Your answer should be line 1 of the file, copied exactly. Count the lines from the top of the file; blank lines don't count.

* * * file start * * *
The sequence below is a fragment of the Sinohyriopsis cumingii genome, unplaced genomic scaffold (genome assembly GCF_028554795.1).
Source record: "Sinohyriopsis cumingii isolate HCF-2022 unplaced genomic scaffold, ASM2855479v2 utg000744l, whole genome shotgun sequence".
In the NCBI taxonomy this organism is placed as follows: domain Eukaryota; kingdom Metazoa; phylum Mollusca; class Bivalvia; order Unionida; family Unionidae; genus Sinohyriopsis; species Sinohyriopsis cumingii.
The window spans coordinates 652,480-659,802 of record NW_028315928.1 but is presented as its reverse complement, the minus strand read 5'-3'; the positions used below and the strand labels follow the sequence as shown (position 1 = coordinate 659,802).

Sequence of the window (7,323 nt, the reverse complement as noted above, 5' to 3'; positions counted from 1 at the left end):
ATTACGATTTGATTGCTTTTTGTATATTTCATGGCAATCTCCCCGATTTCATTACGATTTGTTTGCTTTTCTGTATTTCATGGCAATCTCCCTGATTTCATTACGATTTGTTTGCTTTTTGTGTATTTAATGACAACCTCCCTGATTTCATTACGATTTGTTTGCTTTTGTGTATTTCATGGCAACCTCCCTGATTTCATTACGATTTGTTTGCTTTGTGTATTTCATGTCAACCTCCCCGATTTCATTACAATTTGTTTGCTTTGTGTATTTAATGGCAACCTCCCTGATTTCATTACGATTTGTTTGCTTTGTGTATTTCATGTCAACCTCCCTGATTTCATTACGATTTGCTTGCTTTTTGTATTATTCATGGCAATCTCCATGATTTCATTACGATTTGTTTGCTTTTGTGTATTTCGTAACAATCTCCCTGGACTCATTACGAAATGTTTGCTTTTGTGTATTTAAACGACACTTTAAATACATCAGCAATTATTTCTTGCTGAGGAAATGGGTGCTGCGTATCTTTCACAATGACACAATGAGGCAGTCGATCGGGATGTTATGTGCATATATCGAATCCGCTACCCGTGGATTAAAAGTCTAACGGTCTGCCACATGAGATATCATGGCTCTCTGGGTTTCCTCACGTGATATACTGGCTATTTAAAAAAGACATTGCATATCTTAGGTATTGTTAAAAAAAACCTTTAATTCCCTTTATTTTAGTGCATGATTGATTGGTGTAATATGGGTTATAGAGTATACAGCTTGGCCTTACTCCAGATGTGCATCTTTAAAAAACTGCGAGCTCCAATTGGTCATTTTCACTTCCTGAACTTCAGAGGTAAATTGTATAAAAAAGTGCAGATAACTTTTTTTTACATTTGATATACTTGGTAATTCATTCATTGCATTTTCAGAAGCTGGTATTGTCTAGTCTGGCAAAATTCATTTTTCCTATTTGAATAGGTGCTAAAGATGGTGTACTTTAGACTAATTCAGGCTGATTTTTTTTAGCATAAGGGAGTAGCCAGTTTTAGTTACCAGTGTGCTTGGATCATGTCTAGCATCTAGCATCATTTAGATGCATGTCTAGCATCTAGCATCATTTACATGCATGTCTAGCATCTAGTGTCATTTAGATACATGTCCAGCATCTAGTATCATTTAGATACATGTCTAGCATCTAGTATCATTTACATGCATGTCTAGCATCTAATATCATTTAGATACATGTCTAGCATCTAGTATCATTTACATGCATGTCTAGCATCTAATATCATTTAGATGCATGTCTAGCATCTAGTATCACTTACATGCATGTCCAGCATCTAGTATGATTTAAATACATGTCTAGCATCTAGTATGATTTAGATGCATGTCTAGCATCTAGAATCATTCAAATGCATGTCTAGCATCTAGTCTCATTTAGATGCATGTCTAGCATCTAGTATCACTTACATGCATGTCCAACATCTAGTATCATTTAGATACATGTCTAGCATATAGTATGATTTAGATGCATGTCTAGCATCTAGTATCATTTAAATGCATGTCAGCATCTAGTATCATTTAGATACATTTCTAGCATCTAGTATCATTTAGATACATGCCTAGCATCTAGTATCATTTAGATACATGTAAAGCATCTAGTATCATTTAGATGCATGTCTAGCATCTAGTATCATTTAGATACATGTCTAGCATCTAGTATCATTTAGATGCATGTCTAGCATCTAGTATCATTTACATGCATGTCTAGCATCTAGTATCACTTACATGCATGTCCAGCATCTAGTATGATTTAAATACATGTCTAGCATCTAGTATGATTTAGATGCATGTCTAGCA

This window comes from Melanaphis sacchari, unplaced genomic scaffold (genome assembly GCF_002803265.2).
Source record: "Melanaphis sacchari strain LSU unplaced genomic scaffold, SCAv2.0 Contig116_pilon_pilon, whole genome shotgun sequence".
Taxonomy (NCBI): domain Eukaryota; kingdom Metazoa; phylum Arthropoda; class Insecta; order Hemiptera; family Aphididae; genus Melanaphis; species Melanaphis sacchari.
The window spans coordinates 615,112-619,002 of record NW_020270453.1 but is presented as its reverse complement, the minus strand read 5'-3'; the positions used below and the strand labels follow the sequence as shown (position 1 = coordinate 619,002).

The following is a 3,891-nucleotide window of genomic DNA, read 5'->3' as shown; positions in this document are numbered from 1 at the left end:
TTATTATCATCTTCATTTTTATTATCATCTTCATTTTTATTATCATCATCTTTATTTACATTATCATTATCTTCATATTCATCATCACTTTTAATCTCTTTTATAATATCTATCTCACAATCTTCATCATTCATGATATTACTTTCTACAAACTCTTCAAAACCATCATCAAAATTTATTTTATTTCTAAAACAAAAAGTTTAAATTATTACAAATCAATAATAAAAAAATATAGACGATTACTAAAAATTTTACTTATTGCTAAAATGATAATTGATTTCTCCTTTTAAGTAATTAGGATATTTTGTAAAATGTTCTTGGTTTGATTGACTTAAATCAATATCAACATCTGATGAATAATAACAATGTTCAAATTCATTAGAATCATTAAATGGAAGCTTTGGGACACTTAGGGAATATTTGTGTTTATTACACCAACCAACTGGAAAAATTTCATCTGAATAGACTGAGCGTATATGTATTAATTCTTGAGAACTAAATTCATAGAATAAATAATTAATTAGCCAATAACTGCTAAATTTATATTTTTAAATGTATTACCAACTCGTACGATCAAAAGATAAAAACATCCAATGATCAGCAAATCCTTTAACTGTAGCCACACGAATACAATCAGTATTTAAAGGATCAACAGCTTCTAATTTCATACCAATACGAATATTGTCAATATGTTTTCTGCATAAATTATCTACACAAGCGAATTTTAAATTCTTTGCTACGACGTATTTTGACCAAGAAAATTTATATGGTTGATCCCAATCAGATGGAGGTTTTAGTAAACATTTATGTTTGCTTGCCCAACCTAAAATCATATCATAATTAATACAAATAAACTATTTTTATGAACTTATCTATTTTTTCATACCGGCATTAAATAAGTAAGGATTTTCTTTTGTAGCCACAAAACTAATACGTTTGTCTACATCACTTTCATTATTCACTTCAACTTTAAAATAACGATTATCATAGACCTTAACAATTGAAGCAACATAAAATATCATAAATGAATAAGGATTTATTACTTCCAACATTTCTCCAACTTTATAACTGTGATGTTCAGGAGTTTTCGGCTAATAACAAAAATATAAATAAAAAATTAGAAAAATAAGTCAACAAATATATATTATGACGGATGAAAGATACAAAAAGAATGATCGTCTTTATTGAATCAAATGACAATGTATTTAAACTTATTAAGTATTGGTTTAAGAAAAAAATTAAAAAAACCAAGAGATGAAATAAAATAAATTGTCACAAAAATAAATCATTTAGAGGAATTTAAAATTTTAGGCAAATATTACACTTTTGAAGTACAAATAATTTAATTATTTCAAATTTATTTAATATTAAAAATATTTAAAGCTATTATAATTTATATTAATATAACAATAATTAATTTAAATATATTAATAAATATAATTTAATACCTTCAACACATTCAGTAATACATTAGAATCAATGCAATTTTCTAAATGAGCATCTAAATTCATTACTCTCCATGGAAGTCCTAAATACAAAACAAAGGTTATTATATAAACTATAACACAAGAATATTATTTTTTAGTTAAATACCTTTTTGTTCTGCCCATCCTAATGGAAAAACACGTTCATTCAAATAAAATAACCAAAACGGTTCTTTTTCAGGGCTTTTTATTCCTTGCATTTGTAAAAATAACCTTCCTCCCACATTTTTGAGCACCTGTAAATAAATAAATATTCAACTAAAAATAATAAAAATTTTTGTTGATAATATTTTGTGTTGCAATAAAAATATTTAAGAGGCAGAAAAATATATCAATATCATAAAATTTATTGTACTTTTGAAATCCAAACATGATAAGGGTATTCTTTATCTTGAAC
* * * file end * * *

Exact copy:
The sequence below is a fragment of the Sinohyriopsis cumingii genome, unplaced genomic scaffold (genome assembly GCF_028554795.1).